Tito’s budget pragmatic and sensible, say Naamsa

Brian Joss – Commenting on the budget proposals by the Minister of Finance, Tito Mboweni, in Parliament – the president of the National Association of Automobile Manufacturers of South Africa (NAAMSA), Andrew Kirby – endorsed governments’ commitment to revitalise the South African economy by removing constraints and inhibitors to growth and through working in close cooperation with the private sector to increase levels of investment in South Africa.

In this regard, the Minister had correctly recognised the need for policy certainty as a means of boosting business confidence. The Minister had reiterated the R300 billion worth of pledges at the Investment Conference at the end of last year of which the automotive industry’s commitment comprised R40 billion over the next five years.  

NAAMSA supported the fundamental approach in the budget, namely, to achieve a higher rate of economic growth, to improve tax collections, to provide for reasonable increases in expenditure, to stabilise and reduce debt, to restructure State Owned Enterprises and to review and manage public sector compensation. On this latter point, NAAMSA would have preferred to see reference to the need for higher levels of efficiency in Government departments and on the need to rationalise and consolidate the number of Government departments in South Africa.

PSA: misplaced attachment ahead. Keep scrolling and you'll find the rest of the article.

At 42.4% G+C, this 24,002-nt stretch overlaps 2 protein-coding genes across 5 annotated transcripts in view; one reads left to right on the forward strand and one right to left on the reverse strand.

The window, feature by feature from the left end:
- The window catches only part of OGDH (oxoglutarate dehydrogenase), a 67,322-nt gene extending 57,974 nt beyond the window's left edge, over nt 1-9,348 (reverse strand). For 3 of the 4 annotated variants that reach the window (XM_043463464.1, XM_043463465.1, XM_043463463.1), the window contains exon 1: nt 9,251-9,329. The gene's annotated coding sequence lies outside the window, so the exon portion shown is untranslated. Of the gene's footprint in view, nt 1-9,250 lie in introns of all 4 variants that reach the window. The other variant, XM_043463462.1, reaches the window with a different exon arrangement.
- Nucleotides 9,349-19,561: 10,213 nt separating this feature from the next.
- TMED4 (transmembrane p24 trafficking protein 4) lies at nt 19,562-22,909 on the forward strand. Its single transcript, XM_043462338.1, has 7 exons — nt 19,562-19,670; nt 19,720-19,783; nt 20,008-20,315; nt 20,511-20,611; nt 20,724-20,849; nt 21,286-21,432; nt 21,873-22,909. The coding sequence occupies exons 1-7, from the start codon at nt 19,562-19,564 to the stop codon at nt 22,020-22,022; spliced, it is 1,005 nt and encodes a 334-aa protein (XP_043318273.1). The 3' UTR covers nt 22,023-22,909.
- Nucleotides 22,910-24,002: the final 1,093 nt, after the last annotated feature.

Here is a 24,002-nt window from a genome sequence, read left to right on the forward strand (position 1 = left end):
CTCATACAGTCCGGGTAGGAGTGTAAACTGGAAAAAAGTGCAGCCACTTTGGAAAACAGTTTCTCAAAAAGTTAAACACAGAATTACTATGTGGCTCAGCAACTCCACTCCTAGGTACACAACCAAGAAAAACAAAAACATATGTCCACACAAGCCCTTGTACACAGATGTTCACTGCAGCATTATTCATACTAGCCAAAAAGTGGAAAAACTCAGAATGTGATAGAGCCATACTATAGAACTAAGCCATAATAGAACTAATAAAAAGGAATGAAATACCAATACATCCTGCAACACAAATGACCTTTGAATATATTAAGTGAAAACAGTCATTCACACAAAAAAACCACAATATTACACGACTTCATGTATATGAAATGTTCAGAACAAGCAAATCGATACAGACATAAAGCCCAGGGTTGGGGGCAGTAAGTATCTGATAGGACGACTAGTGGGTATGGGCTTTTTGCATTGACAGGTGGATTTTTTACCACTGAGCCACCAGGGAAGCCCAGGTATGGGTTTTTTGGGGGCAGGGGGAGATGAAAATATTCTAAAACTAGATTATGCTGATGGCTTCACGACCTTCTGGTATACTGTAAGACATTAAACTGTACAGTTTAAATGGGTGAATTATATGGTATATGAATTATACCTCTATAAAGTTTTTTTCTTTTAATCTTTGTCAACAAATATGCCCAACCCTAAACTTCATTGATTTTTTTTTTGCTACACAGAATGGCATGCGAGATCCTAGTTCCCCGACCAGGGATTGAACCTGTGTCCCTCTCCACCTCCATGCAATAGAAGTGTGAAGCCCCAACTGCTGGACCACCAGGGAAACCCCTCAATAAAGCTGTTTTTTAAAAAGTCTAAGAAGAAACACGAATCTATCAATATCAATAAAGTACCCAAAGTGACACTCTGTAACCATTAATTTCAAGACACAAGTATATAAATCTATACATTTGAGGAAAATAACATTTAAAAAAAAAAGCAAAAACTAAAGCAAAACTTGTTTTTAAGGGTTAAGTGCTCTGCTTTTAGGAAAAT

The budget contained no major tax shocks with excise duty increases on a variety of products and fuel taxes rising at a rate below inflation. NAAMSA had noted the planned introduction of a general broad based carbon tax on 1st June, 2019 which was projected to yield an additional R1.8 billion over the balance of the fiscal year. The provisional allocation for the restructuring of South Africa’s electricity utility and the significant increase in the contingency reserve to address fiscal support from other State Owned Enterprises represented an important and welcome feature. The decision not to adjust income tax brackets for inflation would yield an additional estimated R12.8 billion in personal income tax and was likely to have a modestly negative impact on consumers’ disposable income.  

NAAMSA had taken note of National Treasury’s proposal to align the tax treatment, for ad valorem customs and excise duty purposes, between imported and locally manufactured vehicles.  This matter would receive the attention of the industry and the authorities.  

Overall the budget proposals were pragmatic and sensible with a distinct growth enhancement focus. The Budget provided a good platform to facilitate inclusive economic growth over the medium term and, on balance, the budget proposals were expected to be reasonably well received by financial markets as well as domestic and international investors.

CAPTION: Newbie: Nissan’s Micra Hatch. Picture: Motorpress

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